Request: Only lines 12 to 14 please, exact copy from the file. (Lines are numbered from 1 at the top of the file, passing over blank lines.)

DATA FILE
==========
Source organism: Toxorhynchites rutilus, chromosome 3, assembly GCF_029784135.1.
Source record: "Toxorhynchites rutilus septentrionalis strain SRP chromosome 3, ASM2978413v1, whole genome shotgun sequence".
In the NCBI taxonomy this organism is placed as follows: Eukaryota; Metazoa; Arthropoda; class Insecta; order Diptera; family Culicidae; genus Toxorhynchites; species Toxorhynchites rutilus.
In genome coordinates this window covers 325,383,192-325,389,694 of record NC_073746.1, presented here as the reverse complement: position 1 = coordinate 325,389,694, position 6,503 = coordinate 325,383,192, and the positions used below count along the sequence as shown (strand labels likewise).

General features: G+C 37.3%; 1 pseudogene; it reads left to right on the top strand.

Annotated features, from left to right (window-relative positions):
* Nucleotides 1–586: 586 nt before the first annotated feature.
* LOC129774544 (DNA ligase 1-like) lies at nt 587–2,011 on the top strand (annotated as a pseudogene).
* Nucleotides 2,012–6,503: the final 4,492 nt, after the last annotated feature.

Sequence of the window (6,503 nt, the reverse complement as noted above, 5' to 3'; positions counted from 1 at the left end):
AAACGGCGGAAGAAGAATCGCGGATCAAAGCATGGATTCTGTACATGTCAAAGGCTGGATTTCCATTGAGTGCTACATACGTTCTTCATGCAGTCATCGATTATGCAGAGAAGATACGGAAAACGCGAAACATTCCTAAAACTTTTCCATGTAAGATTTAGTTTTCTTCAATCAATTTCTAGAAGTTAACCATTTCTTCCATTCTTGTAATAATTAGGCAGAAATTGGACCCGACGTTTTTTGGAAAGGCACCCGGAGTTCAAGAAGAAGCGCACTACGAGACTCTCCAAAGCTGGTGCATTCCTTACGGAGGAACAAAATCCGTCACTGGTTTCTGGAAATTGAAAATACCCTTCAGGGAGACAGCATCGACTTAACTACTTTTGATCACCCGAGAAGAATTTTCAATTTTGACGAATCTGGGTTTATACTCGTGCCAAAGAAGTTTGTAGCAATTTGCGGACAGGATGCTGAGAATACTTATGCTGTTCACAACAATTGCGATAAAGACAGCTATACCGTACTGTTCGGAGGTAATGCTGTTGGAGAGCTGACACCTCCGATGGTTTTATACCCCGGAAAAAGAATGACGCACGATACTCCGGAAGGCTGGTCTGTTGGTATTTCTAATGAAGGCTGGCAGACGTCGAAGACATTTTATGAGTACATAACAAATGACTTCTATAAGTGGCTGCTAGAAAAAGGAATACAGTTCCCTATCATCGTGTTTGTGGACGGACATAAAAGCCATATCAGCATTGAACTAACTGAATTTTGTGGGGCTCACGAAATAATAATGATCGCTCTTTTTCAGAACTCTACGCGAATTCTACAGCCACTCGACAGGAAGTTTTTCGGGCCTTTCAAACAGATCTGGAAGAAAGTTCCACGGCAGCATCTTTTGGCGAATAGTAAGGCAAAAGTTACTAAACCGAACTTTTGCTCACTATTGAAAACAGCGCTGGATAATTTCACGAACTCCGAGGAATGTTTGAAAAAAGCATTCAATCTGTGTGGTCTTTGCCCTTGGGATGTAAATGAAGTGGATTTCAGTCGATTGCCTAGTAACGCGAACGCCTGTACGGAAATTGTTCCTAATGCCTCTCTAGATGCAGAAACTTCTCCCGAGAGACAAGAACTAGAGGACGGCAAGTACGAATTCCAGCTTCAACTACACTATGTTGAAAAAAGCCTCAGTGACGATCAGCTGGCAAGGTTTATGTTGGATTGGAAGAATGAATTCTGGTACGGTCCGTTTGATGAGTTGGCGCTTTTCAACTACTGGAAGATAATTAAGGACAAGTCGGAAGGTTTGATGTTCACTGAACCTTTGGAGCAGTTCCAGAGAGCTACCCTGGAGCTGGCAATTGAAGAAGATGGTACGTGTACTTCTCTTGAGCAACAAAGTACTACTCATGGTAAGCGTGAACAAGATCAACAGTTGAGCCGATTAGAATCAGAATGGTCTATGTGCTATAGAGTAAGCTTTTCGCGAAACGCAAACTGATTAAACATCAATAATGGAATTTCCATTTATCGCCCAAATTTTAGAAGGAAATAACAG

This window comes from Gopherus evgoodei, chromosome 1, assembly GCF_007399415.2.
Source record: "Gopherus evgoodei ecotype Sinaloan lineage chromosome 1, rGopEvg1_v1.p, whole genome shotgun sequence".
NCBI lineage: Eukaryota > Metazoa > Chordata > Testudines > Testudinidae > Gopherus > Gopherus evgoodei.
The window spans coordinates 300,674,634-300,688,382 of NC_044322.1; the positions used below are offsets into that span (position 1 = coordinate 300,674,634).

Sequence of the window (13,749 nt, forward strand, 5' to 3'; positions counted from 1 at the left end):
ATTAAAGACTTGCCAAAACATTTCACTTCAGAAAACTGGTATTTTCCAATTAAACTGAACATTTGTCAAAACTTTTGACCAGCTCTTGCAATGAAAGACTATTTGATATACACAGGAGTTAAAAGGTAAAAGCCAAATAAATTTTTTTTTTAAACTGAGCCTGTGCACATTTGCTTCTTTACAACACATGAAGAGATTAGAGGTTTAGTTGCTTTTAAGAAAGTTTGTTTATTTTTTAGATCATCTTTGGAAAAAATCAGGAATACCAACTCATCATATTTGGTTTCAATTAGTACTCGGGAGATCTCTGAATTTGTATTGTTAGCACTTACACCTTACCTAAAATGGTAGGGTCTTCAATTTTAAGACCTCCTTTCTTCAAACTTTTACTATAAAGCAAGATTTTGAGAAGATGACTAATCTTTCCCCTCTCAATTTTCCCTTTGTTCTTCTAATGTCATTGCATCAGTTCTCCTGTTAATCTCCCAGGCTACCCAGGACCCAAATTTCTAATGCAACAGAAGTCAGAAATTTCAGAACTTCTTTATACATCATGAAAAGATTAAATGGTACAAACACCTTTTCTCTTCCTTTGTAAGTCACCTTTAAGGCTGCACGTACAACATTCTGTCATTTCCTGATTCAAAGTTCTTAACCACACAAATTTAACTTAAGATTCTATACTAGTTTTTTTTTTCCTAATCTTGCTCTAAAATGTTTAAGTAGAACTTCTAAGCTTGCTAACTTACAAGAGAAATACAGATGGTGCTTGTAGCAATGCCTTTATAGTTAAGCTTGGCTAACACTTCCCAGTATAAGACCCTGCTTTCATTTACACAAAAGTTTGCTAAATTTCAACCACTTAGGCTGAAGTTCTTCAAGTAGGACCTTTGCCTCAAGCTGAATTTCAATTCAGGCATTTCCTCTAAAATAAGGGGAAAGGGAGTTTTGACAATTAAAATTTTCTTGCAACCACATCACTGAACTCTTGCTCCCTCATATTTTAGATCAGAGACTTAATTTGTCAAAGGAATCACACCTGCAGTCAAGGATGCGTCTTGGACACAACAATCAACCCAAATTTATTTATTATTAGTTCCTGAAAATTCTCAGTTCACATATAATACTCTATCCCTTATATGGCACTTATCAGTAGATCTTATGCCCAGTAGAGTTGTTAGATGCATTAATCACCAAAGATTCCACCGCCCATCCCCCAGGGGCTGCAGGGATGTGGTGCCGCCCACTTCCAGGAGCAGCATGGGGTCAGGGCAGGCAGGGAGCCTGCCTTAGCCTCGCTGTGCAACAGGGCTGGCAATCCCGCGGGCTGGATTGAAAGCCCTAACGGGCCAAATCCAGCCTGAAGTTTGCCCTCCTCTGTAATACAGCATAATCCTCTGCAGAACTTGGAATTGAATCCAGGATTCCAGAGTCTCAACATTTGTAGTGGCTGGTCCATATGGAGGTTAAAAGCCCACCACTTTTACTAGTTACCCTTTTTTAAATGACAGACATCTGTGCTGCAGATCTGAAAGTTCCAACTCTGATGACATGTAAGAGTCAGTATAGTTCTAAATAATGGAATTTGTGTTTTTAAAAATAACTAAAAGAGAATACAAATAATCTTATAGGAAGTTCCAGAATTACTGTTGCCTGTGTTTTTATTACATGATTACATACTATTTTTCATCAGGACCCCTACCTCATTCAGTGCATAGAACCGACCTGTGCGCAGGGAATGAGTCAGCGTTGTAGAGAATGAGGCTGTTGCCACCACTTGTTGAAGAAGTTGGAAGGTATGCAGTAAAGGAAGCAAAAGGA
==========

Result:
This window comes from Gopherus evgoodei, chromosome 1, assembly GCF_007399415.2.
Source record: "Gopherus evgoodei ecotype Sinaloan lineage chromosome 1, rGopEvg1_v1.p, whole genome shotgun sequence".
NCBI lineage: Eukaryota > Metazoa > Chordata > Testudines > Testudinidae > Gopherus > Gopherus evgoodei.